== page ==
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First Author: ZHENG Yue
Abstract:

Methanotrophs play an important role in controlling methane balance in the biosphere. For over 100 years, methanotrophs of the Proteobacteria phylum have been studied under oxic conditions, with molecular oxygen serving as the major electron acceptor. However, recent metagenomic data suggest that proteobacterial methanotrophs may be more metabolically versatile. In this work, we demonstrate methane-dependent ferrihydrite reduction by a methanotroph of the Methylomonas genus (Gammaproteobacteria) as well as by a methanotroph of the Methylosinus genus (Alphaproteobacteria). This suggests that solid minerals may serve as alternative electron acceptors for aerobic methanotrophs, under hypoxia. This novel type of energy metabolism likely serves as a survival strategy in the absence of molecular oxygen. Our findings expand the range of known microorganisms capable of methane-dependent mineral reduction and provide a deeper understanding of microbial methane metabolism across redox niches.

Methane-dependent reduction of ferrihydrite by Methylomonas cells. (A) Dynamics of accumulation of Fe(II) in experimental mixtures, along negative controls. (B) Change in color of ferrihydrite particles after 20-day incubation under hypoxic conditions indicating transformation of Fe(III) into Fe(II) in the presence of methane (right) but not in control (left). (C) High-resolution transmission electron microscopy, (D) selected area electron diffraction, and (E) lattice images of ferrihydrite particles after reduction by Methylomonas cells at day 30. (F) Dynamics of Fe(III), Fe(II), and CO2 concentrations over the course of the experiment. Two biological replicates and three technical replicates were used. (G) Dynamics of accumulation of Fe(II) in experiments involving AQDS and corresponding negative controls. Error bars represent standard deviations of values measured in three biological replicates.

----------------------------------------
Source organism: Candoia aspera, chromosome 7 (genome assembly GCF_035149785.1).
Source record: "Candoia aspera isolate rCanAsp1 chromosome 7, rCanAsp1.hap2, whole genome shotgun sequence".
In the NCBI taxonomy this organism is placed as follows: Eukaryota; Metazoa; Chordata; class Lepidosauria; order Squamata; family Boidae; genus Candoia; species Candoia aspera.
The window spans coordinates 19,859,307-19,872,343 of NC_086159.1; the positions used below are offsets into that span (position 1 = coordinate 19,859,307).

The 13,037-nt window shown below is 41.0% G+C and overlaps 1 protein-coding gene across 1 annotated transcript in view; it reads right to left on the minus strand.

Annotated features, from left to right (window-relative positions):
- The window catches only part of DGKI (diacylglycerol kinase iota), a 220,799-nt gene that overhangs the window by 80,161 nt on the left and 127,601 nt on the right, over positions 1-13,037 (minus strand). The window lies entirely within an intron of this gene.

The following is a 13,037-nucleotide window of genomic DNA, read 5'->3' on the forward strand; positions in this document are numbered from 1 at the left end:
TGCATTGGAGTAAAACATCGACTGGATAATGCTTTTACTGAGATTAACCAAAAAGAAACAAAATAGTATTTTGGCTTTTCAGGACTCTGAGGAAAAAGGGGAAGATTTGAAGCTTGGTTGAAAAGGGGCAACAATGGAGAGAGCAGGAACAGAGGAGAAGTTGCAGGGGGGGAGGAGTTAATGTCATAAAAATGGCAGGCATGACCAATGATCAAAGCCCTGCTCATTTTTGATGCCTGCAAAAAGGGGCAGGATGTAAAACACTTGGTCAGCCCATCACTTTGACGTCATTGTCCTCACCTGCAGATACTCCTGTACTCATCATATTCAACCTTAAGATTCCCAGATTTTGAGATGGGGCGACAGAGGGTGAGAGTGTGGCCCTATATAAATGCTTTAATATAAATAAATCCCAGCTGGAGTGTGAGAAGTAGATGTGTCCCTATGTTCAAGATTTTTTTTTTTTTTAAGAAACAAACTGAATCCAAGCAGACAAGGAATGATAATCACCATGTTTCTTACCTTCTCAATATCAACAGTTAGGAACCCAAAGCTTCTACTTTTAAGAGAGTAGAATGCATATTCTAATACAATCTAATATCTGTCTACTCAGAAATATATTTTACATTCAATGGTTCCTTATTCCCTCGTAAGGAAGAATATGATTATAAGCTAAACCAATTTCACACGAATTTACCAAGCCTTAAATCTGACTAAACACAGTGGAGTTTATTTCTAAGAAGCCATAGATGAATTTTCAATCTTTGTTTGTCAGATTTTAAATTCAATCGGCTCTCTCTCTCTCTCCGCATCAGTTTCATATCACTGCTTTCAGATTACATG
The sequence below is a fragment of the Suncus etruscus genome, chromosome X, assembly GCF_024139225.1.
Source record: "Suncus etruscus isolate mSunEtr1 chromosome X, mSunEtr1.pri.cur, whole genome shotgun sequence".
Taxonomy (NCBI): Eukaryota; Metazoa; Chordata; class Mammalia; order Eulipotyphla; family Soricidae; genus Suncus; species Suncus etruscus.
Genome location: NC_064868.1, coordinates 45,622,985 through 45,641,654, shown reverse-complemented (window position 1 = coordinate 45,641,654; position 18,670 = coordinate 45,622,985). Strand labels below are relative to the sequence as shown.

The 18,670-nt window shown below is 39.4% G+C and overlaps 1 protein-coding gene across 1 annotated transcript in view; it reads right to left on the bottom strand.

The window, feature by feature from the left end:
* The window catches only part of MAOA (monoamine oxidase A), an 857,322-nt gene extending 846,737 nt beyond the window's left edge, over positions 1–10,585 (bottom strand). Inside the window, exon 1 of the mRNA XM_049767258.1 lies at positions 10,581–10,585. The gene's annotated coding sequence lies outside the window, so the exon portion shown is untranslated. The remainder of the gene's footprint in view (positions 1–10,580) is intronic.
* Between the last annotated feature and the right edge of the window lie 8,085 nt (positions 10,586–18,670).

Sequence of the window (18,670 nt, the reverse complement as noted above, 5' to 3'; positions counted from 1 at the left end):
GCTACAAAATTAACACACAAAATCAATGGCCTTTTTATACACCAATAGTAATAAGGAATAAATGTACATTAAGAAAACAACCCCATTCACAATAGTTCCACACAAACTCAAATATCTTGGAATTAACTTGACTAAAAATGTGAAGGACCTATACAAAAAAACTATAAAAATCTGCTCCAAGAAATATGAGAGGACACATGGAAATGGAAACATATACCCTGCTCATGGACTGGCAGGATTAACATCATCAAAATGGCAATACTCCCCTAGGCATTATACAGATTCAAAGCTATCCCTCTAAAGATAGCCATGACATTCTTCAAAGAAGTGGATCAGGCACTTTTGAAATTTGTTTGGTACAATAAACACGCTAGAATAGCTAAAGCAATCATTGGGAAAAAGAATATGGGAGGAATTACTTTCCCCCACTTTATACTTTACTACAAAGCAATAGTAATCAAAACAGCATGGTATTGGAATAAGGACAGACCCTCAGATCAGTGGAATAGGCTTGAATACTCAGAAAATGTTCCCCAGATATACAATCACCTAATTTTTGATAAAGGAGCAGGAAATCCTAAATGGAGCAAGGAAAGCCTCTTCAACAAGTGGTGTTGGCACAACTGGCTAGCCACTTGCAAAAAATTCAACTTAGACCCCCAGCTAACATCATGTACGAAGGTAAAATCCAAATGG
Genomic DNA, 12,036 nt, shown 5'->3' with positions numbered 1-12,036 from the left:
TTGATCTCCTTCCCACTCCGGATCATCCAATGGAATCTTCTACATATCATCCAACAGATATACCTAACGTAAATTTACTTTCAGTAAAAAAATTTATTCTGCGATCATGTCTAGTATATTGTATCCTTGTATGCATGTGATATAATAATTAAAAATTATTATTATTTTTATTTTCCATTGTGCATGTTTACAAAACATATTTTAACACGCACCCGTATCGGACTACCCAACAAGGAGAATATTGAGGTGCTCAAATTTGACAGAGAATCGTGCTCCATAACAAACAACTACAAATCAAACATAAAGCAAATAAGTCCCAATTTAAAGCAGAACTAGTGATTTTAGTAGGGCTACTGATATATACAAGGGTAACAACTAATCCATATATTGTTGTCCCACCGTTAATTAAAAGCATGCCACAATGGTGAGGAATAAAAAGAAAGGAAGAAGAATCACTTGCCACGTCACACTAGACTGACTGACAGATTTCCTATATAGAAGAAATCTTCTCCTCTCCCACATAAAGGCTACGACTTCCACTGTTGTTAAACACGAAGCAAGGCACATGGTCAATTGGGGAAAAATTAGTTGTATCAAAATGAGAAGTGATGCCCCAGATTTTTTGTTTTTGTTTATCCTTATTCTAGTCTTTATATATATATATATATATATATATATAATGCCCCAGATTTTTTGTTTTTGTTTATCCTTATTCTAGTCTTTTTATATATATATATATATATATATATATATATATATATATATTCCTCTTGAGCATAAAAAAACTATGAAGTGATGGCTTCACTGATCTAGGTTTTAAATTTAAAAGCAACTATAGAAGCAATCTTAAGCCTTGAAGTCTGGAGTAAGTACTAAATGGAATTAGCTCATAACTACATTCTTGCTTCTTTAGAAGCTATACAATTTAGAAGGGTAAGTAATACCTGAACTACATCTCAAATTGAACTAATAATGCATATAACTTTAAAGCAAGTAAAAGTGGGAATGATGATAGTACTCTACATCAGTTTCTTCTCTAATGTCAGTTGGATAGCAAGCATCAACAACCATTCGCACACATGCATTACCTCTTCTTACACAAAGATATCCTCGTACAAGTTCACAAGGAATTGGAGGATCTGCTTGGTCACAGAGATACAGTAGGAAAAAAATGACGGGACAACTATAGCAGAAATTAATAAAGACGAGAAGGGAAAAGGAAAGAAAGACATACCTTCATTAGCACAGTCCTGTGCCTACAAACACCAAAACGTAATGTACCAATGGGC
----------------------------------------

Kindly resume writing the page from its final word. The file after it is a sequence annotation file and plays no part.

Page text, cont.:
Contact the author: ZHAO Feng
Page Number: 606-612
Issue: 8
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PubYear: AUG 11 2020
Volume: 7
Publication Name: ENVIRONMENTAL SCIENCE & TECHNOLOGY LETTERS
The full text link: https://pubs.acs.org/doi/10.1021/acs.estlett.0c00436
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